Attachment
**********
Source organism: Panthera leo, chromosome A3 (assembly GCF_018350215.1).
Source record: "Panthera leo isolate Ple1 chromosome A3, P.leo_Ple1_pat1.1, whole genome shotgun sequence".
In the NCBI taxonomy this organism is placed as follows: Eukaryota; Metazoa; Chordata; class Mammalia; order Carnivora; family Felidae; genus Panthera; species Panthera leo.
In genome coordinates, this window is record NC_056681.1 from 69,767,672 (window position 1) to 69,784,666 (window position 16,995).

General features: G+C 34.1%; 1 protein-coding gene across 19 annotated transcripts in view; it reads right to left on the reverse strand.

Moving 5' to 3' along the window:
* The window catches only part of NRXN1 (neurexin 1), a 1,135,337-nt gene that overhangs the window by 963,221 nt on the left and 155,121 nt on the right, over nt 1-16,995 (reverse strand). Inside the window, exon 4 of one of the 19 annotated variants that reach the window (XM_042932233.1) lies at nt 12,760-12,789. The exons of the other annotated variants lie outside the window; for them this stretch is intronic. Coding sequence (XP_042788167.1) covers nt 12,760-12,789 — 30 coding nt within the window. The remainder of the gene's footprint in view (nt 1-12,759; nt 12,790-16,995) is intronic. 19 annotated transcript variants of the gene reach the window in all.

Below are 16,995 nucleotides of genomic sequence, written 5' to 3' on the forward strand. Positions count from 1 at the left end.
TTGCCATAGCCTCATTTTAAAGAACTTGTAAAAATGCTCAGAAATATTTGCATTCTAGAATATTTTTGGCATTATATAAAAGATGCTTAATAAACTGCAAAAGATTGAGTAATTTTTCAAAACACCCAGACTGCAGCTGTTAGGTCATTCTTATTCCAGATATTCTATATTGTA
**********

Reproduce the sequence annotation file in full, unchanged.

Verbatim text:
Source organism: Panthera leo, chromosome A3 (assembly GCF_018350215.1).
Source record: "Panthera leo isolate Ple1 chromosome A3, P.leo_Ple1_pat1.1, whole genome shotgun sequence".
In the NCBI taxonomy this organism is placed as follows: Eukaryota; Metazoa; Chordata; class Mammalia; order Carnivora; family Felidae; genus Panthera; species Panthera leo.
In genome coordinates, this window is record NC_056681.1 from 69,767,672 (window position 1) to 69,784,666 (window position 16,995).

General features: G+C 34.1%; 1 protein-coding gene across 19 annotated transcripts in view; it reads right to left on the reverse strand.

Moving 5' to 3' along the window:
* The window catches only part of NRXN1 (neurexin 1), a 1,135,337-nt gene that overhangs the window by 963,221 nt on the left and 155,121 nt on the right, over nt 1-16,995 (reverse strand). Inside the window, exon 4 of one of the 19 annotated variants that reach the window (XM_042932233.1) lies at nt 12,760-12,789. The exons of the other annotated variants lie outside the window; for them this stretch is intronic. Coding sequence (XP_042788167.1) covers nt 12,760-12,789 — 30 coding nt within the window. The remainder of the gene's footprint in view (nt 1-12,759; nt 12,790-16,995) is intronic. 19 annotated transcript variants of the gene reach the window in all.

Below are 16,995 nucleotides of genomic sequence, written 5' to 3' on the forward strand. Positions count from 1 at the left end.
TTGCCATAGCCTCATTTTAAAGAACTTGTAAAAATGCTCAGAAATATTTGCATTCTAGAATATTTTTGGCATTATATAAAAGATGCTTAATAAACTGCAAAAGATTGAGTAATTTTTCAAAACACCCAGACTGCAGCTGTTAGGTCATTCTTATTCCAGATATTCTATATTGTA